Here are a few techniques that have
recently become popular in mobile development:
- Pseudo localization is a testing method used for testing internationalization aspects of a product. Instead of translating the text of the product into a foreign language, the textual elements of an app are replaced with an altered version of the original language. For example, ‘Account Settings’ becomes [!!! Àççôûñţ Šéţţîñĝš !!!]. Product team members use UI that has such translations when they work on a product. Pseudo localization helps to detect issues with UI earlier in the development cycle.
- UX writing. Many companies strive to adapt copy and visuals to the global audience. It means that every sentence in the product is carefully checked for meaning. UX writers make the copy completely jargon-free.
The rise of design systems
Many product teams introduce design systems to simplify the mobile development process. Design systems allow teams to create a unified visual language that can be used not only for mobile apps but in all products the team work on (desktop software, websites, etc). Most companies follow a relatively simple strategy when they create design systems. Usually, the interface inventory is the first step in the process of creating a design system. As soon as the team finishes the design inventory process, they know what design debt they have. The next logical step is planning the process of solving this debt by unifying design decisions and using components, patterns and style guides in the design process
Design accessible interfaces
Good accessibility becomes a top priority for mobile app design. 4.5% of the global population experience color-blindness (that’s 1 in 12 men and 1 in 200 women), 4% suffer from low vision (1 in 30 people), and 0.6% are blind (1 in 188 people). It’s easy to forget that we’re designing for this group of users because the majority of the population doesn’t experience such problems. That’s the reason why success and error messages in mobile forms are often colored green and red, respectively. But red and green are the colors most affected by color-vision deficiency (these colors can be difficult to distinguish for people with deuteranopia or protanopia).
“The fields marked in red are required.” I
bet you’ve seen such an error message when filling out a form. While it might
not seem like a big thing, this error message combined with the form in the
example below can be an extremely frustrating experience for people who have
As the W3C’s guidelines state, color shouldn’t be used as the only visual means of conveying information, indicating an action, prompting a response or distinguishing a visual element. It’s important to use other visual signifiers to ensure that users will be able to interact with an interface.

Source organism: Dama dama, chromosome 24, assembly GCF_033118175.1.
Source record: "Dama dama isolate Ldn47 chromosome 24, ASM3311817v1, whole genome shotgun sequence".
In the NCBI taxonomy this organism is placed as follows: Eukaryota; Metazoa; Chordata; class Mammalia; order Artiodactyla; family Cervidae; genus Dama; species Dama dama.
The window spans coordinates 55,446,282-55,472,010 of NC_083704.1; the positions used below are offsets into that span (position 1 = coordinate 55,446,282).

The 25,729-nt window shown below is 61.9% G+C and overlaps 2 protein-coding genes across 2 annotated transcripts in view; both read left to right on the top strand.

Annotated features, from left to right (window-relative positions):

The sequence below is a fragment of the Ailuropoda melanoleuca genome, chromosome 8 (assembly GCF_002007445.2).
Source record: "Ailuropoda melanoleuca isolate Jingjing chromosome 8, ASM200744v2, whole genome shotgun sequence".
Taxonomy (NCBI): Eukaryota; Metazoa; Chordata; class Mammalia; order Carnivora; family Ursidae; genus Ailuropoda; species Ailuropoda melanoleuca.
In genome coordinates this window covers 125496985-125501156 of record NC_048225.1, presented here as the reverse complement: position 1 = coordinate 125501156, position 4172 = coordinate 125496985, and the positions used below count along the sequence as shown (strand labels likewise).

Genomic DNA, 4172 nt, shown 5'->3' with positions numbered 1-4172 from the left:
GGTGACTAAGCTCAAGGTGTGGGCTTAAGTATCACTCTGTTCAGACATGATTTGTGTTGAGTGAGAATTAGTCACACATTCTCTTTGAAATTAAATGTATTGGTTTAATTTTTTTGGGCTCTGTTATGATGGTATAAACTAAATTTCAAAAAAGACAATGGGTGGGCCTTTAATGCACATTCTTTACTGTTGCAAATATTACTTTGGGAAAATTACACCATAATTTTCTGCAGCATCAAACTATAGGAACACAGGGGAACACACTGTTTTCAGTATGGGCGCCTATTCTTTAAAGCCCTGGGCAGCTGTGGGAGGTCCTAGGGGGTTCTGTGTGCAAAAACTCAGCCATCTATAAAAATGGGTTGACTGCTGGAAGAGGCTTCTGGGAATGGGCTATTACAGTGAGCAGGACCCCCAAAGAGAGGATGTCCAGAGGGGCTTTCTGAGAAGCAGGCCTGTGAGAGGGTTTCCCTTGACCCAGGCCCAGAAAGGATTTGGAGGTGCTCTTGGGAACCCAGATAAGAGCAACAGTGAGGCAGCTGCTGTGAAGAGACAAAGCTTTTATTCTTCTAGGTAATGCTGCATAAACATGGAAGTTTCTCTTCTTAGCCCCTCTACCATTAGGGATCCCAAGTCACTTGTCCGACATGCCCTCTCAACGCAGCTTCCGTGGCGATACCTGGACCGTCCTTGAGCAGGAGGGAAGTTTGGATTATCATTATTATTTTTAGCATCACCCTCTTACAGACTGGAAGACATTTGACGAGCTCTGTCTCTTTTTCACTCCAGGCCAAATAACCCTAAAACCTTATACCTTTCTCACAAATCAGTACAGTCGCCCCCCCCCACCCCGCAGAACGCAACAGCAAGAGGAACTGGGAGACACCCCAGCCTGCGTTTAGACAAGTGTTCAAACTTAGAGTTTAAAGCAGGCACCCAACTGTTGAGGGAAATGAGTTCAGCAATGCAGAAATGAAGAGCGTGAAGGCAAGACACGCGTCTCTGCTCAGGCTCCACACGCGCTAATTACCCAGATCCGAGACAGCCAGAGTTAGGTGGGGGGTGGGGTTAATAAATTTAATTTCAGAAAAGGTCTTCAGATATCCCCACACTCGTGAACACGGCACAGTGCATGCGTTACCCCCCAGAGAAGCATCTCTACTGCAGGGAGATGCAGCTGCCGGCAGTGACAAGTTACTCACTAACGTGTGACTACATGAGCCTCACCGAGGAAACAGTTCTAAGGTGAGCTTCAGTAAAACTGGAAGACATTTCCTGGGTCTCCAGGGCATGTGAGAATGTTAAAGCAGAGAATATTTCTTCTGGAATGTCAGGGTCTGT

Functional animation is an essential part of mobile design
Mobile app design can have dozens of
different screens. When users navigate, they should understand state
transitions; otherwise, they will wonder, “What happened?”. Animation is the
best tool to describe state transitions. It helps users comprehend a state
change in the page’s layout, what has triggered the change, and how to initiate
the change again when needed. Animation helps
mobile designers ensure users understand state transitions.
Create multichannel experience
Mobile app design doesn’t exist in
isolation. People use a lot of different devices daily, and one of them is a
smartphone. One of the typical scenarios is when a mobile user browses an
e-commerce website on mobile, then switch to desktop to purchase. That transition
needs to feel seamless. That’s why one of
the goals that mobile designers have is making the transition to another medium
easier for the user.
Consider Spotify. It allows for a seamless
multichannel experience. You can set up a playlist on your Mac, and it’ll be
instantly available on your iPhone. When you switch between devices, the app
remembers where you stop.
Today, mobile users expect a lot from the app – fast loading time, ease of use, and delight during the interaction. According to Fortune, more than 75% of users open an app once and never come back. To increase your chances of success, you need to focus on creating the best possible experience for your users. Mobile app design should always prioritize clarity, efficiency, and aesthetics.